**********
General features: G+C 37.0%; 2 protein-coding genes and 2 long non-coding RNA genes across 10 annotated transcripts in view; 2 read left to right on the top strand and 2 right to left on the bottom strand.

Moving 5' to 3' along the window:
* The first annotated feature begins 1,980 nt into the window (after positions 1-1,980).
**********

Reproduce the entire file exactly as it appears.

General features: G+C 37.0%; 2 protein-coding genes and 2 long non-coding RNA genes across 10 annotated transcripts in view; 2 read left to right on the top strand and 2 right to left on the bottom strand.

Moving 5' to 3' along the window:
* The first annotated feature begins 1,980 nt into the window (after positions 1-1,980).